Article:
Hurricane evacuation warnings from local officials are one of the most significant determinants of households’ evacuation departure times. Consequently, it is important to know how long after the National Hurricane Center (NHC) issues a hurricane watch or warning that local officials wait to issue evacuation warnings. The distribution of local evacuation warning issuance delays determined from poststorm assessment data shows a wide range of warning issuance delay times over an 85-h time span, although the vast majority of times fall within a 40-h window. Nearly 30% of the jurisdictions issued evacuation warnings before an NHC hurricane warning. Only 5% delayed the decision for more than 25 h after the NHC hurricane warning. The curves for warning issuance delays, using both the NHC watch and NHC warning issuance times as reference points, are very different from the warning issuance curves observed for the rapid-onset events. The hurricane data exhibit much more of an “S shape” than the exponential shape that is seen for rapid-onset data. Instead, curves for three different types of storm tracks, defined by a perpendicular/parallel dimension and a straight/meandering dimension, follow three noticeably different logistic distributions. The data also indicate that warnings were issued significantly earlier for coastal counties than for inland counties. These results have direct practical value to analysts that are calculating evacuation time estimates for coastal jurisdictions. Moreover, they suggest directions for future research on the reasons for the timing of local officials’ hurricane evacuation decisions.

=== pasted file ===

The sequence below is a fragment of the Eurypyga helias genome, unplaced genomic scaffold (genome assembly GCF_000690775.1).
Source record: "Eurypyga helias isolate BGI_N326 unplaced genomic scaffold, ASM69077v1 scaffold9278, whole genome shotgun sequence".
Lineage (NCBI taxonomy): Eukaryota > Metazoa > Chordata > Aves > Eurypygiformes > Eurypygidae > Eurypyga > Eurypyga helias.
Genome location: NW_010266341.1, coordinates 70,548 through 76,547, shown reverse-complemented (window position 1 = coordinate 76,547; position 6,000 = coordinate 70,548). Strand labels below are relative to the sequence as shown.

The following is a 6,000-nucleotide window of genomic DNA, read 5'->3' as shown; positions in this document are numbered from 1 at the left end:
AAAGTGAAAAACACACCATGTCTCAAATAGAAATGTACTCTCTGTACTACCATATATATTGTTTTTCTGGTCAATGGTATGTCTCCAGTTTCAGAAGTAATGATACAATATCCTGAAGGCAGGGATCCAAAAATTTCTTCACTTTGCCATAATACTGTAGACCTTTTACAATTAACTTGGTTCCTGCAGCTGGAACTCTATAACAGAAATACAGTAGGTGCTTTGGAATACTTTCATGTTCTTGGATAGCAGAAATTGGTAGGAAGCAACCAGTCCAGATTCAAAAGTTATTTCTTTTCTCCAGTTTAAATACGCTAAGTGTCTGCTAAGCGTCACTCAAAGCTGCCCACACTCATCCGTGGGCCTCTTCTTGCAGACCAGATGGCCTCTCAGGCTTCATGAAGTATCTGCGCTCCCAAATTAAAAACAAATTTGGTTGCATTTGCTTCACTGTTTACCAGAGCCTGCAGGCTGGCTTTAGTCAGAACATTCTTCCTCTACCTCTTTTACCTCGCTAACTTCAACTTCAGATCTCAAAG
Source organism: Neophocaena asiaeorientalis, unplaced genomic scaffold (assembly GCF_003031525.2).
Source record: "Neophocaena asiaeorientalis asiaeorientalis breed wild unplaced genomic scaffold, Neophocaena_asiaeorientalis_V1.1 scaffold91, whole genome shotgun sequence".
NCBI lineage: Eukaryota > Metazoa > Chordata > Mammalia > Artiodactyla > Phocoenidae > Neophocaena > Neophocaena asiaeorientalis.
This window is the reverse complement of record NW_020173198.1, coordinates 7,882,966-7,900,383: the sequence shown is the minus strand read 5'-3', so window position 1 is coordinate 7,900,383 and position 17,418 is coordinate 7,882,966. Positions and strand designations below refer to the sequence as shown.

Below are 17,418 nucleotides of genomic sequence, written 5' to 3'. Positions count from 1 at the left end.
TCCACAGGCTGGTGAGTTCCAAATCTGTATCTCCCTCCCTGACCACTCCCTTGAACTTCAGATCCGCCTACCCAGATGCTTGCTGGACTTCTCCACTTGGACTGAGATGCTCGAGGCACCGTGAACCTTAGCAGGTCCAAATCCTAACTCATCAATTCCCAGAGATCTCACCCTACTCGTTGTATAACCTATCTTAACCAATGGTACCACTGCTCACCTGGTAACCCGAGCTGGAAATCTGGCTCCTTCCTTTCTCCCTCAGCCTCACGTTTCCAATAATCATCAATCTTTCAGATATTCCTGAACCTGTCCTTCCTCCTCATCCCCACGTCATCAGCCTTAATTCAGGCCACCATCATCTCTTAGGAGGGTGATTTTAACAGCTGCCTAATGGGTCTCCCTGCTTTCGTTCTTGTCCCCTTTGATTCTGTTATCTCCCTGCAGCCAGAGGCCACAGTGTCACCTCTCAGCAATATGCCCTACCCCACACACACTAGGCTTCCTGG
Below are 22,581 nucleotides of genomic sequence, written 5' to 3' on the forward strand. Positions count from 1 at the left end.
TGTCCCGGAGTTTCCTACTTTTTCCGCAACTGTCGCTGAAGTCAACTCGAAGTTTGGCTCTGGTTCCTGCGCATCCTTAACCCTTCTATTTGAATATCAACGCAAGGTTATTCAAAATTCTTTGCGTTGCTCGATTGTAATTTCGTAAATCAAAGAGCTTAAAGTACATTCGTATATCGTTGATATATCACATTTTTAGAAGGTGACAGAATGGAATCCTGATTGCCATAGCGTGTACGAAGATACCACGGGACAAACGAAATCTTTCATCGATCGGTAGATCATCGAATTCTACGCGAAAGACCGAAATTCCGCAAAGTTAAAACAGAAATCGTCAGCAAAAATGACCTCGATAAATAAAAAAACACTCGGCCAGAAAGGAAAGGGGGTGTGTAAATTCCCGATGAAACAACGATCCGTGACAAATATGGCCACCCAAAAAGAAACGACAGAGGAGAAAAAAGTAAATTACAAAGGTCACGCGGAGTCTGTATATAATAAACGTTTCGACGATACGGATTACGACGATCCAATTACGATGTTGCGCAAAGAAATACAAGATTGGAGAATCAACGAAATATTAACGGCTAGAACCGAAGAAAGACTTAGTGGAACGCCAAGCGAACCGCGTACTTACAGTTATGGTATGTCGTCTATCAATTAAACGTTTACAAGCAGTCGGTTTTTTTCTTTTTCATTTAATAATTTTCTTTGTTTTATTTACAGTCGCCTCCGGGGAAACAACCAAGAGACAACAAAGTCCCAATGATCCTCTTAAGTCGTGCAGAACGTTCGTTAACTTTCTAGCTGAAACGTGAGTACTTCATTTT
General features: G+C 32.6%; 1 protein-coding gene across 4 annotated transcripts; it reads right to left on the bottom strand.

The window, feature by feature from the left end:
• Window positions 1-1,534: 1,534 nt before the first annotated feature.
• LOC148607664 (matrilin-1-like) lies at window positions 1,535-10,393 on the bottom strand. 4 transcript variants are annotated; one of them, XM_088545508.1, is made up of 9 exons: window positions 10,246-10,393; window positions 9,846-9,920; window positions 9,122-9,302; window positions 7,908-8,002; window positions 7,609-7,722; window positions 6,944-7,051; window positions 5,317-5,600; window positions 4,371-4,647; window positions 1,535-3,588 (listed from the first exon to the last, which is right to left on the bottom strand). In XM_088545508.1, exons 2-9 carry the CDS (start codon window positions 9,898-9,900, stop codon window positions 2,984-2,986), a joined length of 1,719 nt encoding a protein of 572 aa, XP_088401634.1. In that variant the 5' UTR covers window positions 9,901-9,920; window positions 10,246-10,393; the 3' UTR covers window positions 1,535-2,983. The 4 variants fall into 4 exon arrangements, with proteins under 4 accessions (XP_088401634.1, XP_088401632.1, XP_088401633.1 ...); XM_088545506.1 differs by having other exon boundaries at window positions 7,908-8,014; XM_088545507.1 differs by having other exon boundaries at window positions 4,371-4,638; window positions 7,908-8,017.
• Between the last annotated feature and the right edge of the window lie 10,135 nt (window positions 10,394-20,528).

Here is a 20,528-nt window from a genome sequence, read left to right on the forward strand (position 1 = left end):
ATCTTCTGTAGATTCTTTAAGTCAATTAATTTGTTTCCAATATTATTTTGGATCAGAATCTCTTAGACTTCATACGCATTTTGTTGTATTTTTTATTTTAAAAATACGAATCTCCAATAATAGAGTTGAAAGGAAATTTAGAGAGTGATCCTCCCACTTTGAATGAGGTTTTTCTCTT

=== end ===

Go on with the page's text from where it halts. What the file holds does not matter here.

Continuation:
Local officials rely on National Hurricane Center (NHC) hurricane watches and warnings to guide them in issuing evacuation warnings but do not automatically issue evacuation warnings as soon as the NHC issues a watch or warning. Thus, this study constructed a database that contains the timing of NHC hurricane watches and warnings, as well as local evacuation warnings, for 20 hurricanes that threatened 290 U.S. jurisdictions from 1979 to 2008. The data reveal distinct curves for three different types of storm tracks, defined by a perpendicular/parallel dimension and a straight/meandering dimension. These results are of direct practical value to analysts who calculate evacuation time estimates for coastal jurisdictions. Moreover, they suggest directions for future research on the reasons for the timing of local officials’ hurricane evacuation warnings.